CH: Conley hasn't been quite as outspoken in his floor leadership as Chris Paul; that just hasn't been his own, personal style. He isn't going to look for any kind of "flash" in a transition dunk or hang-time in his jumpers like Russell Westbrook (and he has more of an even-keel demeanor than Westbrook's roller-coaster outward expression of emotion). He won't just shoot pull-up threes as soon as he crosses half-court, like Stephen Curry has the freedom to do (at least, under Mark Jackson). Yes, Curry can hit from anywhere on the court at any given time, but I don't think the Grizzlies want Conley to transform into that type of player in their system. There really isn't any so-called "flash" to Conley's game, and that's why he doesn't get much notoriety among fans who watch performances of Paul, Westbrook and Curry in amazement. Conley's game reflects the fact that he doesn't need all of the hype and media attention to be a successful point guard in the NBA. He might not be at the level of Tony Parker, but he can still slice through the lane and create nifty angles for layups, or distribute the basketball to open shooters and execute drop-offs to the Grizzlies' bigs. In Memphis' system, I don't think Conley is forced/required to take over a game by himself in the clutch like the point guards whom fans talk about and admire. He is a facilitator and has the talent/ability to score either when needed or when the defense gives him that option, an example of his high basketball IQ. To move closer to elite status, it's all about taking on an increased responsibility, as well as the obvious factor of staying healthy. Barring injury, I expect Conley to make that leap into elite status this season. He's coming off of a career high in points (17.2) and remaining at the 6.0 apg game level while achieving that scoring level. He's got two years left on his current deal, so he only has more incentive to continue to improve his game. Even if fans are overlooking his game, I bet NBA general managers are keeping a close eye on Conley's game and career arch as his free agency status draws closer to reality.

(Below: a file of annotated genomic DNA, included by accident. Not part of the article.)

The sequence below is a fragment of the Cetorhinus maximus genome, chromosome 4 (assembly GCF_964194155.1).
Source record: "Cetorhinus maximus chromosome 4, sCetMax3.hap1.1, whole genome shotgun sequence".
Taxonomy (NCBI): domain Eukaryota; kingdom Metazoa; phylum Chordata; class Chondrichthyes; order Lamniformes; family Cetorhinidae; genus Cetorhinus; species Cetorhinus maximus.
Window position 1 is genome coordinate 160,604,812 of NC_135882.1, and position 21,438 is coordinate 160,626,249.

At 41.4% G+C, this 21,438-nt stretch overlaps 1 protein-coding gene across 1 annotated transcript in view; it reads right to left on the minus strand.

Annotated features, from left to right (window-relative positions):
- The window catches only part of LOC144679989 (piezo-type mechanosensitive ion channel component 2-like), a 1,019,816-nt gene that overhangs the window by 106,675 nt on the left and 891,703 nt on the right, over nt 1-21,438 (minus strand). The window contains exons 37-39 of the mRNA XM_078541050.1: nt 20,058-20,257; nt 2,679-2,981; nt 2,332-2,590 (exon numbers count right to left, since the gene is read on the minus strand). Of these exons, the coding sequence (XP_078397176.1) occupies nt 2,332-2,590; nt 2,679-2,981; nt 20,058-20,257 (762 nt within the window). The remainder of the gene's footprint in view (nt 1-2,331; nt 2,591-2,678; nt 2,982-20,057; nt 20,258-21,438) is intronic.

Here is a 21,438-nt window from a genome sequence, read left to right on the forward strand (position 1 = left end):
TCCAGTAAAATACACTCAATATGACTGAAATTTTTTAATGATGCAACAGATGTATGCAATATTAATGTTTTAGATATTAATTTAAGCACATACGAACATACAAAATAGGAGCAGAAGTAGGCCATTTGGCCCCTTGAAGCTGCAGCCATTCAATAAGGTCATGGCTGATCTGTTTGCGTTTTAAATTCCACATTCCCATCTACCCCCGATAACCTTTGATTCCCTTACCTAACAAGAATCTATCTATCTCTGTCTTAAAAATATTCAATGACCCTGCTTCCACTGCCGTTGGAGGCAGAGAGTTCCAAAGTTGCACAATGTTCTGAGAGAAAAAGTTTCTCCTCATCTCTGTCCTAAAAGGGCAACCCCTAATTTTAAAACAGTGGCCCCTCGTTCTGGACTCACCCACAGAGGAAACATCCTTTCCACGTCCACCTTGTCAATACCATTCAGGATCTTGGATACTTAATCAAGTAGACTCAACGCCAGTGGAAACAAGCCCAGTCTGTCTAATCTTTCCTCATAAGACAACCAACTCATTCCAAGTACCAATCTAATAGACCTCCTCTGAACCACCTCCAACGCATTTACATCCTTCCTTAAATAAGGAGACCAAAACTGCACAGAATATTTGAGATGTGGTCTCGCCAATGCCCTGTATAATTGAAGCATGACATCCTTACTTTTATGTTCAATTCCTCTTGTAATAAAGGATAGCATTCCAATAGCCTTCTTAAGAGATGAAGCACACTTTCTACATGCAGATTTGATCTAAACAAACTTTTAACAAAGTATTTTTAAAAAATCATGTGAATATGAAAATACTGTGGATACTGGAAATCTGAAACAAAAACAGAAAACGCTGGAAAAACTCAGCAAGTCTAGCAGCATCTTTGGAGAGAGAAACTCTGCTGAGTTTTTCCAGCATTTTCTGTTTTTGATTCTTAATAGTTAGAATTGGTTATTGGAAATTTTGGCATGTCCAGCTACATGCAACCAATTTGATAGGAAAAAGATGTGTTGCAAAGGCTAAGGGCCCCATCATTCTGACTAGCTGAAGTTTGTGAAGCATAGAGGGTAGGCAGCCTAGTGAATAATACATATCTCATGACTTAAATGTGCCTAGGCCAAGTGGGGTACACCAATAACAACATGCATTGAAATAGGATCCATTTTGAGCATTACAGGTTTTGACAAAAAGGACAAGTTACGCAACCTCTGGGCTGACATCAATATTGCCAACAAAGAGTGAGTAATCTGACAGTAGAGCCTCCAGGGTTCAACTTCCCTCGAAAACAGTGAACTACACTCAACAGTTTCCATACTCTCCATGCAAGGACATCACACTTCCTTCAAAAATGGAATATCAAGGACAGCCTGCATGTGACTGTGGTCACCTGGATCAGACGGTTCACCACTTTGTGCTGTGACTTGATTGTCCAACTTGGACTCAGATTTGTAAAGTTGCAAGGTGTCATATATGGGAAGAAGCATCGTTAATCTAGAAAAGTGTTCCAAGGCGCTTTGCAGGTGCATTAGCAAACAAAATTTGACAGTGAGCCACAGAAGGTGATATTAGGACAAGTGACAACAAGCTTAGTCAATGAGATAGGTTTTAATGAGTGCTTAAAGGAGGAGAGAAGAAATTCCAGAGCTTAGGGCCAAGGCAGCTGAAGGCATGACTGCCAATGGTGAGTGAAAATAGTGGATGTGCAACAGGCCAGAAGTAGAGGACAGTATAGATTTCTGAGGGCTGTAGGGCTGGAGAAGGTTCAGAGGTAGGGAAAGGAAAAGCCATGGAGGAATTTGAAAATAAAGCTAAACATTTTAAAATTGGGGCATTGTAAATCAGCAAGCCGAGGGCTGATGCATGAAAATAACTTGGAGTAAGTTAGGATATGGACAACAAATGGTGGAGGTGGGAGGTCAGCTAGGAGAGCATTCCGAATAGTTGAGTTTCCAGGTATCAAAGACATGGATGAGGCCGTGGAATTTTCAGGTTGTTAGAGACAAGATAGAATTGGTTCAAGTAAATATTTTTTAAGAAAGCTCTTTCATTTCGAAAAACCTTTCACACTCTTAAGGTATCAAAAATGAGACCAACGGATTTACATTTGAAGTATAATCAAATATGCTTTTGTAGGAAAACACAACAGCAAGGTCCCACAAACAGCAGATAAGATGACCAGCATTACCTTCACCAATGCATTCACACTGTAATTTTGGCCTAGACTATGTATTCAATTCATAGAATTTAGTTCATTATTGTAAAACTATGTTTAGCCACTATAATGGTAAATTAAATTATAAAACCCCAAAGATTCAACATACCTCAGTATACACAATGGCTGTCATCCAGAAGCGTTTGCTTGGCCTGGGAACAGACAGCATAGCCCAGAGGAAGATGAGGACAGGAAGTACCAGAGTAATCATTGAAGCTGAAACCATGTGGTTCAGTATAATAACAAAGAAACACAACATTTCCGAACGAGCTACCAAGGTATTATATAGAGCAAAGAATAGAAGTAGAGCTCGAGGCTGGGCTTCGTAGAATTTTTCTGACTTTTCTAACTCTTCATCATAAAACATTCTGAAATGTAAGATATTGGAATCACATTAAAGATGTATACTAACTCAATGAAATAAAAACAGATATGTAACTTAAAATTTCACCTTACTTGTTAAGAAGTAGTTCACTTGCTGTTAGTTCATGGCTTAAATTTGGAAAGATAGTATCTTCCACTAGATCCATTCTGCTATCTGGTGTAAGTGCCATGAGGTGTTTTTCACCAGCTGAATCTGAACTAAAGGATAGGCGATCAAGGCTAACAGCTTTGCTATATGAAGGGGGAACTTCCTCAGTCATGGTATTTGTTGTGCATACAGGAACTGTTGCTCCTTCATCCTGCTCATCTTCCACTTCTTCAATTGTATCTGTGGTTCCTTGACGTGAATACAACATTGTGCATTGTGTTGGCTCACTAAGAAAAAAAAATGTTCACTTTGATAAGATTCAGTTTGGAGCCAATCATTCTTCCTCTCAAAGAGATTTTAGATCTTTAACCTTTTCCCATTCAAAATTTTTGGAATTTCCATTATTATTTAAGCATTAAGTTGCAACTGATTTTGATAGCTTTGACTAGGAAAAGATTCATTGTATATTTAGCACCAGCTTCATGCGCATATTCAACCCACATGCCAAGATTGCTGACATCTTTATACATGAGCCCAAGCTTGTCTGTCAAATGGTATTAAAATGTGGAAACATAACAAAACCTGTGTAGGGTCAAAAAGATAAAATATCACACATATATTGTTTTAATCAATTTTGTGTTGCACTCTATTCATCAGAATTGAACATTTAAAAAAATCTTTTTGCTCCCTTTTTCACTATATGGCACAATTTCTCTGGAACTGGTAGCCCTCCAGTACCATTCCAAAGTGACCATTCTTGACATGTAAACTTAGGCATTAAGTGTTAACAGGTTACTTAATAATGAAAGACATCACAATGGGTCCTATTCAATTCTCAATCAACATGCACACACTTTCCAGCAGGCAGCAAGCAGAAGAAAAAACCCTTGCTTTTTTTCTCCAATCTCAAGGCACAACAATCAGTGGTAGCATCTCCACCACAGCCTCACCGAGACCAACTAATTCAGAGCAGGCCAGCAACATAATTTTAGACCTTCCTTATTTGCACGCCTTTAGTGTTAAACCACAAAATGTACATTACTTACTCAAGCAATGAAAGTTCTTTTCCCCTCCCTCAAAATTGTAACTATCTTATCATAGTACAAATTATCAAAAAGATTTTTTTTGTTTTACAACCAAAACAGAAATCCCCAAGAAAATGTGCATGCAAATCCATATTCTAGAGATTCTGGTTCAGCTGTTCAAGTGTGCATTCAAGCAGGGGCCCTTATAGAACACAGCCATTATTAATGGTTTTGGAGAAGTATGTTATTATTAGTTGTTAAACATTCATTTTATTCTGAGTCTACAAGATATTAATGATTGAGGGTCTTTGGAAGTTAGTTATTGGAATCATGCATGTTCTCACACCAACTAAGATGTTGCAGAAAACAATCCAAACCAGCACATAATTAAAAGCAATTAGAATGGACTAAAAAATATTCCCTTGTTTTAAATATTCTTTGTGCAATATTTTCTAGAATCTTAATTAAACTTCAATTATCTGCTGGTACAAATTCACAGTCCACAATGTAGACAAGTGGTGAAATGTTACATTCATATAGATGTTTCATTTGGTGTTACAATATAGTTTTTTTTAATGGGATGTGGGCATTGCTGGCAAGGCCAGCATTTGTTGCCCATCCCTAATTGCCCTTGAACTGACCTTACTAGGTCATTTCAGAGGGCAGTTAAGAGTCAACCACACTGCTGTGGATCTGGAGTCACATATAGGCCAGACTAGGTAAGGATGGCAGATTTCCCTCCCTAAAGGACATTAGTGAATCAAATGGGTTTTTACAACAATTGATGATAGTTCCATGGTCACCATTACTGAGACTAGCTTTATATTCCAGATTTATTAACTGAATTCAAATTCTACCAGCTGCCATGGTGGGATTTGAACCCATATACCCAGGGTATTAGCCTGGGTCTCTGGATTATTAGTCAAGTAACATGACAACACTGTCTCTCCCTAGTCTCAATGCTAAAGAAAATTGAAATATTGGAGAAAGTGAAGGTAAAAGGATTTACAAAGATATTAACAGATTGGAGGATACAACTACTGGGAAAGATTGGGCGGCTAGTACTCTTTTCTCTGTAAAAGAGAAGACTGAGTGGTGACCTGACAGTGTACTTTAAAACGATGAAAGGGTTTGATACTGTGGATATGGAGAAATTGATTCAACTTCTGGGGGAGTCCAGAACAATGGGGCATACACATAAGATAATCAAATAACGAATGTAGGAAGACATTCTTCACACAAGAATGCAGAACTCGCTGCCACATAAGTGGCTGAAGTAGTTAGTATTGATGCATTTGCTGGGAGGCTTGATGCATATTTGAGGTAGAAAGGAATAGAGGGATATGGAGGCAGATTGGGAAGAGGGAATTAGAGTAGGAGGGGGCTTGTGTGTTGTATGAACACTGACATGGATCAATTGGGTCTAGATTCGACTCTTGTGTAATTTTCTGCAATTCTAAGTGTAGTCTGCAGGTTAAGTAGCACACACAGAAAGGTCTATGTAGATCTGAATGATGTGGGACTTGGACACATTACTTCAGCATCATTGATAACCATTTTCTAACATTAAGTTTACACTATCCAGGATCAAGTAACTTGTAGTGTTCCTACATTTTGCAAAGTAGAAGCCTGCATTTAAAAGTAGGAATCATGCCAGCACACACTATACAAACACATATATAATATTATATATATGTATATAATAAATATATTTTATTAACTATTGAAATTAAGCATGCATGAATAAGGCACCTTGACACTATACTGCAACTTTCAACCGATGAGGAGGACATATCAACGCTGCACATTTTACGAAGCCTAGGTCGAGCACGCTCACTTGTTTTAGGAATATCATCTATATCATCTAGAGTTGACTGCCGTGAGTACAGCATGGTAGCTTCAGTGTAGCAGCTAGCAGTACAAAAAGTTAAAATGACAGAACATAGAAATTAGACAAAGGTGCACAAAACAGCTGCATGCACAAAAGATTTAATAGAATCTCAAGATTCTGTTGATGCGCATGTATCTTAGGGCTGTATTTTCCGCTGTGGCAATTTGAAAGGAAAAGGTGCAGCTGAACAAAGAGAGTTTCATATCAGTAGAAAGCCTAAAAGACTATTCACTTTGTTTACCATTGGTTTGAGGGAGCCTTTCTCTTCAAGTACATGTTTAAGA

BE: Are there any young or unheralded players you think the rest of the league is overlooking who are on Memphis' roster and poised to have an unexpectedly solid year?